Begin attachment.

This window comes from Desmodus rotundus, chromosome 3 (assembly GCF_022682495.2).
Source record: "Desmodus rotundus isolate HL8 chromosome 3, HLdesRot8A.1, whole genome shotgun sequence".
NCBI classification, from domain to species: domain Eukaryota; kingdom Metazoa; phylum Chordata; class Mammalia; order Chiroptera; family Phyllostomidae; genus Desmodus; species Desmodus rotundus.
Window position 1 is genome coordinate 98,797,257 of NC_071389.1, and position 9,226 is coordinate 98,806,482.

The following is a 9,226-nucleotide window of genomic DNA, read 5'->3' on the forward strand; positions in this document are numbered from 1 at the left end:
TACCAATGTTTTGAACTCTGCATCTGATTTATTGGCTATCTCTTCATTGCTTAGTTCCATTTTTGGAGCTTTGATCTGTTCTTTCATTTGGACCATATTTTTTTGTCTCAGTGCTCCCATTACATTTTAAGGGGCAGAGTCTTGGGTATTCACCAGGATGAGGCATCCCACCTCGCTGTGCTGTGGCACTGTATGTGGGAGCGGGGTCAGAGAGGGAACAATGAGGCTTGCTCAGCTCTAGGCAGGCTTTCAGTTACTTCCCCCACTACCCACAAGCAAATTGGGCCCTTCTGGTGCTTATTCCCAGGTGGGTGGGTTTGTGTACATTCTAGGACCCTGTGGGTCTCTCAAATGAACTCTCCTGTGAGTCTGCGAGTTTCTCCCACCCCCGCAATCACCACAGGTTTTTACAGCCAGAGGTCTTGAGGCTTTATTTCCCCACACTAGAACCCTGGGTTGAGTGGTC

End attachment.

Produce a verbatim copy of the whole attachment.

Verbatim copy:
This window comes from Desmodus rotundus, chromosome 3 (assembly GCF_022682495.2).
Source record: "Desmodus rotundus isolate HL8 chromosome 3, HLdesRot8A.1, whole genome shotgun sequence".
NCBI classification, from domain to species: domain Eukaryota; kingdom Metazoa; phylum Chordata; class Mammalia; order Chiroptera; family Phyllostomidae; genus Desmodus; species Desmodus rotundus.
Window position 1 is genome coordinate 98,797,257 of NC_071389.1, and position 9,226 is coordinate 98,806,482.

The following is a 9,226-nucleotide window of genomic DNA, read 5'->3' on the forward strand; positions in this document are numbered from 1 at the left end:
TACCAATGTTTTGAACTCTGCATCTGATTTATTGGCTATCTCTTCATTGCTTAGTTCCATTTTTGGAGCTTTGATCTGTTCTTTCATTTGGACCATATTTTTTTGTCTCAGTGCTCCCATTACATTTTAAGGGGCAGAGTCTTGGGTATTCACCAGGATGAGGCATCCCACCTCGCTGTGCTGTGGCACTGTATGTGGGAGCGGGGTCAGAGAGGGAACAATGAGGCTTGCTCAGCTCTAGGCAGGCTTTCAGTTACTTCCCCCACTACCCACAAGCAAATTGGGCCCTTCTGGTGCTTATTCCCAGGTGGGTGGGTTTGTGTACATTCTAGGACCCTGTGGGTCTCTCAAATGAACTCTCCTGTGAGTCTGCGAGTTTCTCCCACCCCCGCAATCACCACAGGTTTTTACAGCCAGAGGTCTTGAGGCTTTATTTCCCCACACTAGAACCCTGGGTTGAGTGGTC